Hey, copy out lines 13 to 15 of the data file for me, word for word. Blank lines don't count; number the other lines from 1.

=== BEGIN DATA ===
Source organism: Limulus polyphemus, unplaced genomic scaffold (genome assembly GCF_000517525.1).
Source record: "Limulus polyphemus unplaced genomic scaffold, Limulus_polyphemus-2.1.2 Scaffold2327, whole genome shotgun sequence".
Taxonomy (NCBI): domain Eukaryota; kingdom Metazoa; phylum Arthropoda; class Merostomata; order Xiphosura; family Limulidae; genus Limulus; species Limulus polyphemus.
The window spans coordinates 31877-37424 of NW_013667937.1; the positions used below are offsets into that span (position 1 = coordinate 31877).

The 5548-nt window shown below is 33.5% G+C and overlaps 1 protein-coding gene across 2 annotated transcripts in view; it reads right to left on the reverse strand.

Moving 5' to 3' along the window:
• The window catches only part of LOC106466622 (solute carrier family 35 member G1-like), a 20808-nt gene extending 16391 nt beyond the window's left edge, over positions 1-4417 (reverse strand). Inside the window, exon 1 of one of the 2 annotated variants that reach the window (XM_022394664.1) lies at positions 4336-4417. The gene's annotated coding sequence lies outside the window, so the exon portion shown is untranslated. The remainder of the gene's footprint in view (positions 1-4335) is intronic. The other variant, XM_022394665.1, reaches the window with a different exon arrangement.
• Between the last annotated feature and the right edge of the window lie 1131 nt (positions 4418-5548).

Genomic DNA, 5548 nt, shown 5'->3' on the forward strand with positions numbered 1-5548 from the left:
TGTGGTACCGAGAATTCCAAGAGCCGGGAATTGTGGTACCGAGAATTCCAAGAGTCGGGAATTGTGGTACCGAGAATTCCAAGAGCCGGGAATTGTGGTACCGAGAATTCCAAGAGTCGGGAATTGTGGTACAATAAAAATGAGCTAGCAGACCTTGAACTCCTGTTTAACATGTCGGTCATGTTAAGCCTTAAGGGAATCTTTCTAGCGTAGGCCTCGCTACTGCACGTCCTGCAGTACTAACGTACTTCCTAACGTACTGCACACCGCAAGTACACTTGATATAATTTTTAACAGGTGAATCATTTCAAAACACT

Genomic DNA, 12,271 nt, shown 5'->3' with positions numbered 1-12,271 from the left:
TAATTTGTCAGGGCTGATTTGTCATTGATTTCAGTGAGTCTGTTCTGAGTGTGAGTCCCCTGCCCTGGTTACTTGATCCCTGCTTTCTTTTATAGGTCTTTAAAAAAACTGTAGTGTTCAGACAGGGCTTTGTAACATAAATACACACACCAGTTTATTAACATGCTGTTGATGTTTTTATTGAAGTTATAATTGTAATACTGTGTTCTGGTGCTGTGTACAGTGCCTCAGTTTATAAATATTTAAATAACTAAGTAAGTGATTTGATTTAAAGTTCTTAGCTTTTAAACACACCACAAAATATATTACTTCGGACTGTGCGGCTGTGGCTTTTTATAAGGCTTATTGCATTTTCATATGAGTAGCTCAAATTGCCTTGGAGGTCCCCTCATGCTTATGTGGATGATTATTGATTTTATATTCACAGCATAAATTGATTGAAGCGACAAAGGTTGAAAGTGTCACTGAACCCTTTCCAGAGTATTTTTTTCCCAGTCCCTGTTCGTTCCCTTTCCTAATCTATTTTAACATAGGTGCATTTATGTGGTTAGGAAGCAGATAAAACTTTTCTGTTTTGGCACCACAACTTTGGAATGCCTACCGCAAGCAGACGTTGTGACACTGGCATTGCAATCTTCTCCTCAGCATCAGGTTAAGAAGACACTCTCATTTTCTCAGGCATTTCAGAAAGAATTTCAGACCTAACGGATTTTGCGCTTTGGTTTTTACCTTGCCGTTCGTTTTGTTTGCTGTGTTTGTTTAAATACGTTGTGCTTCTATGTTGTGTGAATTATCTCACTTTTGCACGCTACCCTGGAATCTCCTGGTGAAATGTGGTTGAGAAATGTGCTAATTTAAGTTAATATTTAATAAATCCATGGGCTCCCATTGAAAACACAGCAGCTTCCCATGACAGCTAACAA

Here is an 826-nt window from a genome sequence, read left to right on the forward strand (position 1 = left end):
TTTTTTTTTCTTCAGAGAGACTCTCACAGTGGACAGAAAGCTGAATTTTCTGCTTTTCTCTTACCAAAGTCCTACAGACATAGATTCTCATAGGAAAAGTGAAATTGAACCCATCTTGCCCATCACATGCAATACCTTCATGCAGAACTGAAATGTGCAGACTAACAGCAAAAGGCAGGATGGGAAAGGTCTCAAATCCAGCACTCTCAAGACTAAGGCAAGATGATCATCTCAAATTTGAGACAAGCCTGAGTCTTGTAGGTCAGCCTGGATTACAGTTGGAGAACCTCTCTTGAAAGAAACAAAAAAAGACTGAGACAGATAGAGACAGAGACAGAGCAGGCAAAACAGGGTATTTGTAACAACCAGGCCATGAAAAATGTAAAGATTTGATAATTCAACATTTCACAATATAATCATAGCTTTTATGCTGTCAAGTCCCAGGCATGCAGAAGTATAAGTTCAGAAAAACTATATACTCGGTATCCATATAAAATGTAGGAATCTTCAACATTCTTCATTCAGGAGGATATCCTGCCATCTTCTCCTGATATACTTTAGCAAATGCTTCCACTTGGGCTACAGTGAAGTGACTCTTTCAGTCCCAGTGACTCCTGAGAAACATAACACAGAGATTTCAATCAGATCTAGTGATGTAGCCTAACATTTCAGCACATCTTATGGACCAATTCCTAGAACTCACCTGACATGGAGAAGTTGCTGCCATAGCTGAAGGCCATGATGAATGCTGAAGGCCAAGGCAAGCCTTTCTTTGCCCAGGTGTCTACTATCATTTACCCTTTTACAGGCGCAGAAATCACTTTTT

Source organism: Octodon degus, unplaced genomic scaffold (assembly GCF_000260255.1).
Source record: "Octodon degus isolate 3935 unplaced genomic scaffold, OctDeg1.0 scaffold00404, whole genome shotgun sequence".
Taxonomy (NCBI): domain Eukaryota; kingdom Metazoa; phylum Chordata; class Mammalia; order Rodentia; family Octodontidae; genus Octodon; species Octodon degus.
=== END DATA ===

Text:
Here is an 826-nt window from a genome sequence, read left to right on the forward strand (position 1 = left end):
TTTTTTTTTCTTCAGAGAGACTCTCACAGTGGACAGAAAGCTGAATTTTCTGCTTTTCTCTTACCAAAGTCCTACAGACATAGATTCTCATAGGAAAAGTGAAATTGAACCCATCTTGCCCATCACATGCAATACCTTCATGCAGAACTGAAATGTGCAGACTAACAGCAAAAGGCAGGATGGGAAAGGTCTCAAATCCAGCACTCTCAAGACTAAGGCAAGATGATCATCTCAAATTTGAGACAAGCCTGAGTCTTGTAGGTCAGCCTGGATTACAGTTGGAGAACCTCTCTTGAAAGAAACAAAAAAAGACTGAGACAGATAGAGACAGAGACAGAGCAGGCAAAACAGGGTATTTGTAACAACCAGGCCATGAAAAATGTAAAGATTTGATAATTCAACATTTCACAATATAATCATAGCTTTTATGCTGTCAAGTCCCAGGCATGCAGAAGTATAAGTTCAGAAAAACTATATACTCGGTATCCATATAAAATGTAGGAATCTTCAACATTCTTCATTCAGGAGGATATCCTGCCATCTTCTCCTGATATACTTTAGCAAATGCTTCCACTTGGGCTACAGTGAAGTGACTCTTTCAGTCCCAGTGACTCCTGAGAAACATAACACAGAGATTTCAATCAGATCTAGTGATGTAGCCTAACATTTCAGCACATCTTATGGACCAATTCCTAGAACTCACCTGACATGGAGAAGTTGCTGCCATAGCTGAAGGCCATGATGAATGCTGAAGGCCAAGGCAAGCCTTTCTTTGCCCAGGTGTCTACTATCATTTACCCTTTTACAGGCGCAGAAATCACTTTTT

Source organism: Octodon degus, unplaced genomic scaffold (assembly GCF_000260255.1).